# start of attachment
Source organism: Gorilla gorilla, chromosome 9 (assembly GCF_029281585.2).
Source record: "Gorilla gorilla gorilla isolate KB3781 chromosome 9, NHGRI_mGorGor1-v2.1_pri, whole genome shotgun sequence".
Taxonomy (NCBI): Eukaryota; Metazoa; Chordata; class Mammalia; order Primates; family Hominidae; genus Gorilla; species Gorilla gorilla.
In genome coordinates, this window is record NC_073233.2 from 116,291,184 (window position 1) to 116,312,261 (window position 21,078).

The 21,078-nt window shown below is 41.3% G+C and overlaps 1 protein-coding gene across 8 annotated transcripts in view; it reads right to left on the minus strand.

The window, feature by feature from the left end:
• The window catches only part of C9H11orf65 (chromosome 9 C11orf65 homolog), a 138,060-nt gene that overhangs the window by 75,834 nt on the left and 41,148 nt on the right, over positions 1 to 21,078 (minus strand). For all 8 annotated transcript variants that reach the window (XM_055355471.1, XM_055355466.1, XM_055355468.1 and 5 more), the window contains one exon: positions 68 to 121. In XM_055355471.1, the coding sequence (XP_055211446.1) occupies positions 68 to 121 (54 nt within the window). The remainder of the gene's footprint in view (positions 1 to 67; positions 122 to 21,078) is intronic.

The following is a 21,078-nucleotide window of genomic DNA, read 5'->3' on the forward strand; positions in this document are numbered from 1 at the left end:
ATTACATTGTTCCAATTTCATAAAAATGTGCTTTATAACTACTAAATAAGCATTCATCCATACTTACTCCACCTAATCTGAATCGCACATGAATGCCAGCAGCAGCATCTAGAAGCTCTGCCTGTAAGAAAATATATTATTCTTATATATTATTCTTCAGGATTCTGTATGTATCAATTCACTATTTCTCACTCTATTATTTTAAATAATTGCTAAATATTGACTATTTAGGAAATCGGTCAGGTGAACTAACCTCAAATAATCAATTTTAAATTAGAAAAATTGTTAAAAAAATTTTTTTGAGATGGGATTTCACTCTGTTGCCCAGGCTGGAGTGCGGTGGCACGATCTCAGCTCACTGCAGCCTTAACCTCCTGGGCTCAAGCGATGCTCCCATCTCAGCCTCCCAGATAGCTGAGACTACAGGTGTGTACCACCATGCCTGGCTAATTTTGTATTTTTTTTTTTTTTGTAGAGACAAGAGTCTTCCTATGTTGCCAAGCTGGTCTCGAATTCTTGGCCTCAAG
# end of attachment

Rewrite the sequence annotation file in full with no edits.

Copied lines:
Source organism: Gorilla gorilla, chromosome 9 (assembly GCF_029281585.2).
Source record: "Gorilla gorilla gorilla isolate KB3781 chromosome 9, NHGRI_mGorGor1-v2.1_pri, whole genome shotgun sequence".
Taxonomy (NCBI): Eukaryota; Metazoa; Chordata; class Mammalia; order Primates; family Hominidae; genus Gorilla; species Gorilla gorilla.
In genome coordinates, this window is record NC_073233.2 from 116,291,184 (window position 1) to 116,312,261 (window position 21,078).

The 21,078-nt window shown below is 41.3% G+C and overlaps 1 protein-coding gene across 8 annotated transcripts in view; it reads right to left on the minus strand.

The window, feature by feature from the left end:
• The window catches only part of C9H11orf65 (chromosome 9 C11orf65 homolog), a 138,060-nt gene that overhangs the window by 75,834 nt on the left and 41,148 nt on the right, over positions 1 to 21,078 (minus strand). For all 8 annotated transcript variants that reach the window (XM_055355471.1, XM_055355466.1, XM_055355468.1 and 5 more), the window contains one exon: positions 68 to 121. In XM_055355471.1, the coding sequence (XP_055211446.1) occupies positions 68 to 121 (54 nt within the window). The remainder of the gene's footprint in view (positions 1 to 67; positions 122 to 21,078) is intronic.

The following is a 21,078-nucleotide window of genomic DNA, read 5'->3' on the forward strand; positions in this document are numbered from 1 at the left end:
ATTACATTGTTCCAATTTCATAAAAATGTGCTTTATAACTACTAAATAAGCATTCATCCATACTTACTCCACCTAATCTGAATCGCACATGAATGCCAGCAGCAGCATCTAGAAGCTCTGCCTGTAAGAAAATATATTATTCTTATATATTATTCTTCAGGATTCTGTATGTATCAATTCACTATTTCTCACTCTATTATTTTAAATAATTGCTAAATATTGACTATTTAGGAAATCGGTCAGGTGAACTAACCTCAAATAATCAATTTTAAATTAGAAAAATTGTTAAAAAAATTTTTTTGAGATGGGATTTCACTCTGTTGCCCAGGCTGGAGTGCGGTGGCACGATCTCAGCTCACTGCAGCCTTAACCTCCTGGGCTCAAGCGATGCTCCCATCTCAGCCTCCCAGATAGCTGAGACTACAGGTGTGTACCACCATGCCTGGCTAATTTTGTATTTTTTTTTTTTTTGTAGAGACAAGAGTCTTCCTATGTTGCCAAGCTGGTCTCGAATTCTTGGCCTCAAG